Yesterday, the latest Consumer Price Index (CPI) data for June released by the Bureau of Labor Statistics showed a 9.1 percent increase in U.S. inflation, a new 40-year high.
Americans are feeling this squeeze in their pocketbooks. In our new poll released this week conducted by Echelon Insights, 60 percent of respondents say the economy and inflation are their biggest concerns, and 59 percent of respondents blame Democrats and President Joe Biden for today’s inflation.
Folks are therefore reasonably skeptical of policies that may fuel inflation further, like antitrust. Sen. Amy Klobuchar is trying to push S. 2992—The American Innovation and Choice Online Act—to a vote, claiming that she has enough support to pass it before the November midterms. But it would only pour gasoline on the inflation fire. Americans see this: over three-fourths of respondents in the aforementioned poll expressed concern that proposals to regulate tech will increase prices, make it easier for politicians to influence tech companies and make tech more difficult to use.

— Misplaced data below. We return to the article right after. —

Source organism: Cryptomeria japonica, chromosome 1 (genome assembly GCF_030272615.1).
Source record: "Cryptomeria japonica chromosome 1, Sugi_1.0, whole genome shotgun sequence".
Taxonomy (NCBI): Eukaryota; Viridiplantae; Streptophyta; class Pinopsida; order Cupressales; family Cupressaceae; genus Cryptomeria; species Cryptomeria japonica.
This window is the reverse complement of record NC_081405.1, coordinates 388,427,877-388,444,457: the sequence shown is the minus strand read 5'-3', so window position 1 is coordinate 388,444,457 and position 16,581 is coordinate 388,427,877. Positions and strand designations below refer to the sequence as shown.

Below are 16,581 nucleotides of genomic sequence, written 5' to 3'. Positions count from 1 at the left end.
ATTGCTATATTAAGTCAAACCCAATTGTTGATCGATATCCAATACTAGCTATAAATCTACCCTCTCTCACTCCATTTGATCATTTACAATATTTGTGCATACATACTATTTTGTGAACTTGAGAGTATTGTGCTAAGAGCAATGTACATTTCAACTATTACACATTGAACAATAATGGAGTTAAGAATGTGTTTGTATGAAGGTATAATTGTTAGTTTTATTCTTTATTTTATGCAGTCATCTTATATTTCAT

Lawmakers seem to be feeling this heat. In The Washington Post’s Tech 202 newsletter on Tuesday, reporter Cristiano Lima asked all 100 Senate offices whether they’d publicly support the bill. Very few senators were willing to say they would vote for it, with many more saying they were on the fence or not supportive, and a majority of senators avoiding comment to the Post entirely.
Notably, Sens. John Ossoff and Chris Coons, who initially helped pass the bill in committee, hesitated to give an indication of support. And Sen. John Kennedy, one of the bill’s Republican co-sponsors, apparently, “may want to walk away entirely.”
This leaves Klobuchar far short of the 60 votes she’d need to get S. 2992 passed, with wavering co-sponsors, no less. It is therefore pretty clear that her—and other antitrust advocates’—confidence is overblown.
Overall, constituents just don’t seem to care about the issue over other looming crises. A mere 1 percent of respondents to the polling want lawmakers to focus on tech regulation, while 61 percent trust the free market over government to enhance competition.
Americans want their representatives to prioritize inflation and economic stability, not policies that could make products even more expensive. Politicians should take note.